© The Financial Times Ltd 2014 FT and 'Financial Times' are trademarks of The Financial Times Ltd.
A reserve currency is a foreign currency that is traditionally held in countries’ official reserves because of its global importance as a medium of exchange and its inherent stability.
The reserve-currency country enjoys the consumption benefit of running a trade deficit, while the rest of the world benefits from the additional liquidity, which helps facilitate trade.
The cost comes from the declining value and credibility of any currency which runs a persistent trade deficit - eventually leading to a reluctance of creditors to hold the reserve currency. 
As Francis Warnock (professor at the University of Virginia's Darden School of Business) points out in a paper for the Council On Foreign Relations, in 2010, the US confronted a dilemma first identified in 1960 by the Belgian-born Yale economist Robert Triffin.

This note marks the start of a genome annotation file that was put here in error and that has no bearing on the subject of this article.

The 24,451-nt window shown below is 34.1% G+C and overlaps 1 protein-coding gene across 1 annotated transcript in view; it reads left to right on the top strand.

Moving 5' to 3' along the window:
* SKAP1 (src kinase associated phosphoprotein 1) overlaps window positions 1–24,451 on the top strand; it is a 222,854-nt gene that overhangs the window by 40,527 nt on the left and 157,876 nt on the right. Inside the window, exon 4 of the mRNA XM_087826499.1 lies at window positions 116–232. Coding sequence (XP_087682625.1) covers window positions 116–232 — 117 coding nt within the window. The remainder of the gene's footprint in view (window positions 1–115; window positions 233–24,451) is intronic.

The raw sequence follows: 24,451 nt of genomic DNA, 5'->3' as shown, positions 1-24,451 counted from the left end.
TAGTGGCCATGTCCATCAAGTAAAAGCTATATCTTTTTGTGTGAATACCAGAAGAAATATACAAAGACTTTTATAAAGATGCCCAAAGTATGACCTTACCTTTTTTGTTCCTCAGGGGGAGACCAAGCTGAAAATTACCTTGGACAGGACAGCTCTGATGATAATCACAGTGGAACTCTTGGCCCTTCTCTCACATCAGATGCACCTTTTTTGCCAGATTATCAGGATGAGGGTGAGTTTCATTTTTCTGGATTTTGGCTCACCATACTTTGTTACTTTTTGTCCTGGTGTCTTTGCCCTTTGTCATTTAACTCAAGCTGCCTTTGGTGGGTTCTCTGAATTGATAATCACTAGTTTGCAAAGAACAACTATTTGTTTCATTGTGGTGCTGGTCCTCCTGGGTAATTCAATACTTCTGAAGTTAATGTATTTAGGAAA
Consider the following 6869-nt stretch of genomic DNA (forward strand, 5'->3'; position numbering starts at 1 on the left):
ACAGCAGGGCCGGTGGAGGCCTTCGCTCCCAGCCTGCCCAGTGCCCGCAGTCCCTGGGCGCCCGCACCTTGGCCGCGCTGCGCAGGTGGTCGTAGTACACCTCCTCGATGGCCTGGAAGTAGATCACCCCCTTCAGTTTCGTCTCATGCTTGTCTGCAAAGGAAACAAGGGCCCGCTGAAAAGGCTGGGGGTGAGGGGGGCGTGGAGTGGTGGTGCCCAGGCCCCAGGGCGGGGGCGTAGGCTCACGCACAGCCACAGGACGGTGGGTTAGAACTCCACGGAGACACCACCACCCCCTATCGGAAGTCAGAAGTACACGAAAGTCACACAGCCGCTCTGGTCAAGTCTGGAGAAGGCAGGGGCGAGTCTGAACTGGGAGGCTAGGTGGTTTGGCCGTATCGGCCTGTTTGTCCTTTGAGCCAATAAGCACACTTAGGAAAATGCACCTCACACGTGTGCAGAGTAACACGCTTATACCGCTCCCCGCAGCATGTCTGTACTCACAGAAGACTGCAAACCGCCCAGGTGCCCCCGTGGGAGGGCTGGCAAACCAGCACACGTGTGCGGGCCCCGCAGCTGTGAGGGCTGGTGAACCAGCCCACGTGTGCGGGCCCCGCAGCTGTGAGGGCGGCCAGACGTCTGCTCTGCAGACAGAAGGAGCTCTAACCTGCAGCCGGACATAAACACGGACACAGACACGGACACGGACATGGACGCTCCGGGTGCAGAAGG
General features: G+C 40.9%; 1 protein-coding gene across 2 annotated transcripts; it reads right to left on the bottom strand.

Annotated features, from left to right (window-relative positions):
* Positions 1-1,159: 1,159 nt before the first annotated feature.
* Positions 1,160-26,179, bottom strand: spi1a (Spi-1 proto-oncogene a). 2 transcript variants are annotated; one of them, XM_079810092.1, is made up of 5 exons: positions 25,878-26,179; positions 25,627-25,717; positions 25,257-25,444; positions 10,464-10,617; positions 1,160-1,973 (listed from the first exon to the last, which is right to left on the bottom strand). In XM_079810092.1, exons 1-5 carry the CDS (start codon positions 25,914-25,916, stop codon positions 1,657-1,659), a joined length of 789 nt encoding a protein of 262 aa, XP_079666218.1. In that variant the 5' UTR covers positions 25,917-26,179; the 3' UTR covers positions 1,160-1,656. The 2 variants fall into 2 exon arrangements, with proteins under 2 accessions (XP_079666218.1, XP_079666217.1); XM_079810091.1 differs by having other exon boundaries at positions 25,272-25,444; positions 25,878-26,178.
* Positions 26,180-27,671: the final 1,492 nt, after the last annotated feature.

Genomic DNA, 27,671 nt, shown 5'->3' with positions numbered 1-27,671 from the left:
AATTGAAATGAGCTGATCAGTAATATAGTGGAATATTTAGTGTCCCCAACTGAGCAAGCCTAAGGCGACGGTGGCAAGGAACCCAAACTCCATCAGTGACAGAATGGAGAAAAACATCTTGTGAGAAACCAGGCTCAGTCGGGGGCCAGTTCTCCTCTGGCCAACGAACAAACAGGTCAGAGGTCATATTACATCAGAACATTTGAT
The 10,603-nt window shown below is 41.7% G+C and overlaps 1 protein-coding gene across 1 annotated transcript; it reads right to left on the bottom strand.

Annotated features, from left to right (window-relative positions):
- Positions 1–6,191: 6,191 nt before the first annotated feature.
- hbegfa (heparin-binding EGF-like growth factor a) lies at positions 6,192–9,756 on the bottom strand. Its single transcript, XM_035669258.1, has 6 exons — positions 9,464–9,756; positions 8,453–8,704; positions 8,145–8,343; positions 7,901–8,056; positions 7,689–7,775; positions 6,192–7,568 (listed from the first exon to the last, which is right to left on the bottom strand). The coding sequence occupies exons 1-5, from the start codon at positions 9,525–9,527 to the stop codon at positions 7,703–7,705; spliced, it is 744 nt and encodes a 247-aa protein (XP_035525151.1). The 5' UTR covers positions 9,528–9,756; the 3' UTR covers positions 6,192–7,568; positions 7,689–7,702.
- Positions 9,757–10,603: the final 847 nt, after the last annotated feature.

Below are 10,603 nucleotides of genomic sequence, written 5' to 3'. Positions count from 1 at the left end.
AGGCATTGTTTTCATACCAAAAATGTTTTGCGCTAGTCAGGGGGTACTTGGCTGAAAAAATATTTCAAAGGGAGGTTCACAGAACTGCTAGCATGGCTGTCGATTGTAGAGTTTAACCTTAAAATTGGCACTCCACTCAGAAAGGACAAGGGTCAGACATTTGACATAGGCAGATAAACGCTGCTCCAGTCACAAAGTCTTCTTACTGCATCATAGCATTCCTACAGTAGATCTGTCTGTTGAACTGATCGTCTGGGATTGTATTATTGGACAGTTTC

To supply the world’s risk-free asset, the country at the heart of the international monetary system has to run a current account deficit. In doing so, it becomes more indebted to foreigners until the risk-free asset ceases to be risk-free.